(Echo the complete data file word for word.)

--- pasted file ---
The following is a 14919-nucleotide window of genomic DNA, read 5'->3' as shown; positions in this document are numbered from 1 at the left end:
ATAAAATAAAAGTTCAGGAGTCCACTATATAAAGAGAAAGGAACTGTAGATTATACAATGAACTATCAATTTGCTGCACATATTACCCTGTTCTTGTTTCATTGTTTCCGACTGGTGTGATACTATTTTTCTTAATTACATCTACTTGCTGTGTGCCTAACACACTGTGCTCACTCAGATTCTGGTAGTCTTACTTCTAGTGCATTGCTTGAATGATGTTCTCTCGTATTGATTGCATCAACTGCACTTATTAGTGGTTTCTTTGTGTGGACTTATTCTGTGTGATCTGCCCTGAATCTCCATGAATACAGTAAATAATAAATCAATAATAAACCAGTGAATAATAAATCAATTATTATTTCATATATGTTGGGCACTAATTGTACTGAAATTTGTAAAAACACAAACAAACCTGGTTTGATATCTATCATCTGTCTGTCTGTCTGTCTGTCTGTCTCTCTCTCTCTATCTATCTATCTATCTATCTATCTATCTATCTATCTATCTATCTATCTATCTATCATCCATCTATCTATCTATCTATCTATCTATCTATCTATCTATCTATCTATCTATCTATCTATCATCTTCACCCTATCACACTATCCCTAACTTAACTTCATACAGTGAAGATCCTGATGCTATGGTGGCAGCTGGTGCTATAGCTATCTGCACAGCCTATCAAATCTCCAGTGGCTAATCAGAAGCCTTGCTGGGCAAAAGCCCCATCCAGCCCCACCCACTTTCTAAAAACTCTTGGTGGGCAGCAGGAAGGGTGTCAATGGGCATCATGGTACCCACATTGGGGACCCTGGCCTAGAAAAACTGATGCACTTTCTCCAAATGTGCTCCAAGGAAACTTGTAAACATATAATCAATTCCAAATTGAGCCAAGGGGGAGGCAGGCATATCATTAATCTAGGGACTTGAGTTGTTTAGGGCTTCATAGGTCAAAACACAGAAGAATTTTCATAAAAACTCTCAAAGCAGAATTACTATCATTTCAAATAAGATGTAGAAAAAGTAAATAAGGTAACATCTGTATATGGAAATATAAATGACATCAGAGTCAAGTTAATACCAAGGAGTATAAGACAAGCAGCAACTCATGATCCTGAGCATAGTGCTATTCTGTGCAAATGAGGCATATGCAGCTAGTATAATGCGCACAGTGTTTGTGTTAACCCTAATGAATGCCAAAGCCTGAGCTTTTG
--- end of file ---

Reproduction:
The following is a 14919-nucleotide window of genomic DNA, read 5'->3' as shown; positions in this document are numbered from 1 at the left end:
ATAAAATAAAAGTTCAGGAGTCCACTATATAAAGAGAAAGGAACTGTAGATTATACAATGAACTATCAATTTGCTGCACATATTACCCTGTTCTTGTTTCATTGTTTCCGACTGGTGTGATACTATTTTTCTTAATTACATCTACTTGCTGTGTGCCTAACACACTGTGCTCACTCAGATTCTGGTAGTCTTACTTCTAGTGCATTGCTTGAATGATGTTCTCTCGTATTGATTGCATCAACTGCACTTATTAGTGGTTTCTTTGTGTGGACTTATTCTGTGTGATCTGCCCTGAATCTCCATGAATACAGTAAATAATAAATCAATAATAAACCAGTGAATAATAAATCAATTATTATTTCATATATGTTGGGCACTAATTGTACTGAAATTTGTAAAAACACAAACAAACCTGGTTTGATATCTATCATCTGTCTGTCTGTCTGTCTGTCTGTCTCTCTCTCTCTATCTATCTATCTATCTATCTATCTATCTATCTATCTATCTATCTATCTATCTATCATCCATCTATCTATCTATCTATCTATCTATCTATCTATCTATCTATCTATCTATCTATCTATCATCTTCACCCTATCACACTATCCCTAACTTAACTTCATACAGTGAAGATCCTGATGCTATGGTGGCAGCTGGTGCTATAGCTATCTGCACAGCCTATCAAATCTCCAGTGGCTAATCAGAAGCCTTGCTGGGCAAAAGCCCCATCCAGCCCCACCCACTTTCTAAAAACTCTTGGTGGGCAGCAGGAAGGGTGTCAATGGGCATCATGGTACCCACATTGGGGACCCTGGCCTAGAAAAACTGATGCACTTTCTCCAAATGTGCTCCAAGGAAACTTGTAAACATATAATCAATTCCAAATTGAGCCAAGGGGGAGGCAGGCATATCATTAATCTAGGGACTTGAGTTGTTTAGGGCTTCATAGGTCAAAACACAGAAGAATTTTCATAAAAACTCTCAAAGCAGAATTACTATCATTTCAAATAAGATGTAGAAAAAGTAAATAAGGTAACATCTGTATATGGAAATATAAATGACATCAGAGTCAAGTTAATACCAAGGAGTATAAGACAAGCAGCAACTCATGATCCTGAGCATAGTGCTATTCTGTGCAAATGAGGCATATGCAGCTAGTATAATGCGCACAGTGTTTGTGTTAACCCTAATGAATGCCAAAGCCTGAGCTTTTG